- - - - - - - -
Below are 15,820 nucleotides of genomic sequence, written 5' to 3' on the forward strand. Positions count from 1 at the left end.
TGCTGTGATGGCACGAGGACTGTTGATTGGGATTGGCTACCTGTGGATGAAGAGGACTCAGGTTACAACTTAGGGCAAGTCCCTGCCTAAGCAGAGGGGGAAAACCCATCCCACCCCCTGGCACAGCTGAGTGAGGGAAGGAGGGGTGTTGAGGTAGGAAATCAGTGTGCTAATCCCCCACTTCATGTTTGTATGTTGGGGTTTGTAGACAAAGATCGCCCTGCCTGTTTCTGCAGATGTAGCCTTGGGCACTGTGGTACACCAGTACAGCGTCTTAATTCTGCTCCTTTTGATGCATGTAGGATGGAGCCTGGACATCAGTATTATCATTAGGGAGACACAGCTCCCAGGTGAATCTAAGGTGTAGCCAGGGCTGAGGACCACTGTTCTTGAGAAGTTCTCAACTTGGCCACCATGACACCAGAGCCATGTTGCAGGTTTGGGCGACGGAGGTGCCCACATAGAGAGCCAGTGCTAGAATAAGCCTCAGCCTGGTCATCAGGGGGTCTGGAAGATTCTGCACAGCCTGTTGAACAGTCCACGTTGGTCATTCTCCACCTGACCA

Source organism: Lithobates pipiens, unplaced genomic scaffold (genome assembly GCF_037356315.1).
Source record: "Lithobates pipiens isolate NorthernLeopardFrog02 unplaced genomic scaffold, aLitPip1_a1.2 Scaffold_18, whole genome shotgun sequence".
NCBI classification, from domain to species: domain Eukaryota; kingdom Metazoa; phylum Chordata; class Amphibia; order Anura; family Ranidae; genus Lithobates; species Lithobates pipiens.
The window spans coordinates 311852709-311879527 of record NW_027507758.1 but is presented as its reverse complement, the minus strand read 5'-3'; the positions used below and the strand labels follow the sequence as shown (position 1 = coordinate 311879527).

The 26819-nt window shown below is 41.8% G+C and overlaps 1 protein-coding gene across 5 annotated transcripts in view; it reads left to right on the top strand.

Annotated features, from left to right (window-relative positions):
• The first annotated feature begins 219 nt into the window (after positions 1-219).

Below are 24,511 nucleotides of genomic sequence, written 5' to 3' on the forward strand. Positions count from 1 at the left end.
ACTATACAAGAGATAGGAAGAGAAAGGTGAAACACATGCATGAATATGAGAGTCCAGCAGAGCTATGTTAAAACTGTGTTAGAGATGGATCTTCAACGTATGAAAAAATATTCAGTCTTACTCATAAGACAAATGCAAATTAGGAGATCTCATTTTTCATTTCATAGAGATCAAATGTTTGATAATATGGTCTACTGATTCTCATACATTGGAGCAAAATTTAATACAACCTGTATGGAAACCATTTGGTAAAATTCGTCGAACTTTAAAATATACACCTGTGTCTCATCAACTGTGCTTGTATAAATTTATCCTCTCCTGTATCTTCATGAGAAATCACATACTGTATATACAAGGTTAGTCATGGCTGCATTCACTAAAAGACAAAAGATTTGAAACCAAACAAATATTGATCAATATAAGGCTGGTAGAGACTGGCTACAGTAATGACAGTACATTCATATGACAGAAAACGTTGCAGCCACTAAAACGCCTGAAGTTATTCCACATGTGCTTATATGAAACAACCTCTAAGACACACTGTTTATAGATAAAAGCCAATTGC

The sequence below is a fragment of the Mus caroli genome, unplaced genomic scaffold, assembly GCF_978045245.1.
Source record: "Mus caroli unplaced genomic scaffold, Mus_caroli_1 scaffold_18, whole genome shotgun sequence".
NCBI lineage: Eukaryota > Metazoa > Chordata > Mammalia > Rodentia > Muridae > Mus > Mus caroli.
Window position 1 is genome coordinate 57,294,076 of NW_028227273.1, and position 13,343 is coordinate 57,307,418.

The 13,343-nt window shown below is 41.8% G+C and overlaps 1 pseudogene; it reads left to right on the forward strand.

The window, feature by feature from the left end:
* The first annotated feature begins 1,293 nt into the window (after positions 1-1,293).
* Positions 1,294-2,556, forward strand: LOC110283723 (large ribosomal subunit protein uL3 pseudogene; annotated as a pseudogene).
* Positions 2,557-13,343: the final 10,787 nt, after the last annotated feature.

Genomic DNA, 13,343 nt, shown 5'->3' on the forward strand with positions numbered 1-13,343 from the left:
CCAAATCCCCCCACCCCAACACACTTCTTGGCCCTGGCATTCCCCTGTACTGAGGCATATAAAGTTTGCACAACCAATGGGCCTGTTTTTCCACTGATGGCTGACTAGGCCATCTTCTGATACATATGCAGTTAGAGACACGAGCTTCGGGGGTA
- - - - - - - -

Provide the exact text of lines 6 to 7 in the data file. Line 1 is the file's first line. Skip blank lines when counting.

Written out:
The window spans coordinates 311852709-311879527 of record NW_027507758.1 but is presented as its reverse complement, the minus strand read 5'-3'; the positions used below and the strand labels follow the sequence as shown (position 1 = coordinate 311879527).

The 26819-nt window shown below is 41.8% G+C and overlaps 1 protein-coding gene across 5 annotated transcripts in view; it reads left to right on the top strand.